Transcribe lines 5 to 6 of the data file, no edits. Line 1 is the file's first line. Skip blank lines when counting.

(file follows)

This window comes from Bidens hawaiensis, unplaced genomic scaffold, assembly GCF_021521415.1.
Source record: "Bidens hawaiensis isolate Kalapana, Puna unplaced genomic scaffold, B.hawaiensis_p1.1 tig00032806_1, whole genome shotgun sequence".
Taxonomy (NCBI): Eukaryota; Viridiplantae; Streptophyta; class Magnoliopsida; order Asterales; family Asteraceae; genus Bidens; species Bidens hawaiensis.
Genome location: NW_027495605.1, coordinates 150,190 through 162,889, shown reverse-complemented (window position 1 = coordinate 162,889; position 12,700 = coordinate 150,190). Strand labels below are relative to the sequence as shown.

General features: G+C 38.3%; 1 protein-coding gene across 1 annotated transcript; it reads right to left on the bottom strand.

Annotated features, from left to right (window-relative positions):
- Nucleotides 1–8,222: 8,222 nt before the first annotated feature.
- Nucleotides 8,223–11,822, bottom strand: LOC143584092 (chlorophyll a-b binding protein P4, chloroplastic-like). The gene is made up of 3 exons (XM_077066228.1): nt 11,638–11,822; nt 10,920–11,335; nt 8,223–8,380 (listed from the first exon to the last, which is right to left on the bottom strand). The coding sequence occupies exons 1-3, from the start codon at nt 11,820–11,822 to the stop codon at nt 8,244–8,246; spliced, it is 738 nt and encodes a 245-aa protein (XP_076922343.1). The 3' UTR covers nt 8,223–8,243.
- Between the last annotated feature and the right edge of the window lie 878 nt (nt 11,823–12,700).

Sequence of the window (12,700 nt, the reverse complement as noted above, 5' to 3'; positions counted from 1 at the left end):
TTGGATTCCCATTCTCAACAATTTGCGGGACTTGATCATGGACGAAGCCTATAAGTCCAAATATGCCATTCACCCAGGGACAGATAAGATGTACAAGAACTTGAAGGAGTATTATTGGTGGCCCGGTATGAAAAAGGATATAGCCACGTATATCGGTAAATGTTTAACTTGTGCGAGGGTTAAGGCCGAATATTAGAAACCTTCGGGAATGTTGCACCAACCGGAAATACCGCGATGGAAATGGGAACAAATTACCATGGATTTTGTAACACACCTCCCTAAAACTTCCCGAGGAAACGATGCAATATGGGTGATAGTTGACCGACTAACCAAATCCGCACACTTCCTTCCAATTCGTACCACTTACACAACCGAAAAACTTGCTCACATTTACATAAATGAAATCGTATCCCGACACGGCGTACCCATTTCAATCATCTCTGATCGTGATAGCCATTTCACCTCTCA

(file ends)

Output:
General features: G+C 38.3%; 1 protein-coding gene across 1 annotated transcript; it reads right to left on the bottom strand.

Annotated features, from left to right (window-relative positions):